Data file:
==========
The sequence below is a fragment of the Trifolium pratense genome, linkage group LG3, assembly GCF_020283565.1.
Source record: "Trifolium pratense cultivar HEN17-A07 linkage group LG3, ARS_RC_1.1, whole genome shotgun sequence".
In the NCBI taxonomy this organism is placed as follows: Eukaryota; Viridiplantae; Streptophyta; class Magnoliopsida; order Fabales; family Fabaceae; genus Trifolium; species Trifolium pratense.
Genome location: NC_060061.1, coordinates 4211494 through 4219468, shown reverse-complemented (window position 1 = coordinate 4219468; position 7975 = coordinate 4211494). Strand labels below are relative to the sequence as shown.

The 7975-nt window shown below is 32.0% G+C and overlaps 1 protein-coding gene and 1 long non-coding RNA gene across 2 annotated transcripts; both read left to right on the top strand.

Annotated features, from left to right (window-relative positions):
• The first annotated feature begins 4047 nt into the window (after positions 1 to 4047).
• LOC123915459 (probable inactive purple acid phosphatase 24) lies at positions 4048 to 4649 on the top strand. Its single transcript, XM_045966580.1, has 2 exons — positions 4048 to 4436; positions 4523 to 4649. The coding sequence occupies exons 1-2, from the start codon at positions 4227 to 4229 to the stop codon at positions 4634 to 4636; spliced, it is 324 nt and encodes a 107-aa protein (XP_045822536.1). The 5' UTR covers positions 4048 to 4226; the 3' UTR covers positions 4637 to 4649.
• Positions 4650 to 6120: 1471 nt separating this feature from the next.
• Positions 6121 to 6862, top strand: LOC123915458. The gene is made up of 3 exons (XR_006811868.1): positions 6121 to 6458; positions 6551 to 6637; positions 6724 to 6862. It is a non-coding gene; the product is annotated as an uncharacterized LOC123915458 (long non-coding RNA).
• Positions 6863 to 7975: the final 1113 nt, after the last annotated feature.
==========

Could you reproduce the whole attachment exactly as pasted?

The sequence below is a fragment of the Trifolium pratense genome, linkage group LG3, assembly GCF_020283565.1.
Source record: "Trifolium pratense cultivar HEN17-A07 linkage group LG3, ARS_RC_1.1, whole genome shotgun sequence".
In the NCBI taxonomy this organism is placed as follows: Eukaryota; Viridiplantae; Streptophyta; class Magnoliopsida; order Fabales; family Fabaceae; genus Trifolium; species Trifolium pratense.
Genome location: NC_060061.1, coordinates 4211494 through 4219468, shown reverse-complemented (window position 1 = coordinate 4219468; position 7975 = coordinate 4211494). Strand labels below are relative to the sequence as shown.

The 7975-nt window shown below is 32.0% G+C and overlaps 1 protein-coding gene and 1 long non-coding RNA gene across 2 annotated transcripts; both read left to right on the top strand.

Annotated features, from left to right (window-relative positions):
• The first annotated feature begins 4047 nt into the window (after positions 1 to 4047).
• LOC123915459 (probable inactive purple acid phosphatase 24) lies at positions 4048 to 4649 on the top strand. Its single transcript, XM_045966580.1, has 2 exons — positions 4048 to 4436; positions 4523 to 4649. The coding sequence occupies exons 1-2, from the start codon at positions 4227 to 4229 to the stop codon at positions 4634 to 4636; spliced, it is 324 nt and encodes a 107-aa protein (XP_045822536.1). The 5' UTR covers positions 4048 to 4226; the 3' UTR covers positions 4637 to 4649.
• Positions 4650 to 6120: 1471 nt separating this feature from the next.
• Positions 6121 to 6862, top strand: LOC123915458. The gene is made up of 3 exons (XR_006811868.1): positions 6121 to 6458; positions 6551 to 6637; positions 6724 to 6862. It is a non-coding gene; the product is annotated as an uncharacterized LOC123915458 (long non-coding RNA).
• Positions 6863 to 7975: the final 1113 nt, after the last annotated feature.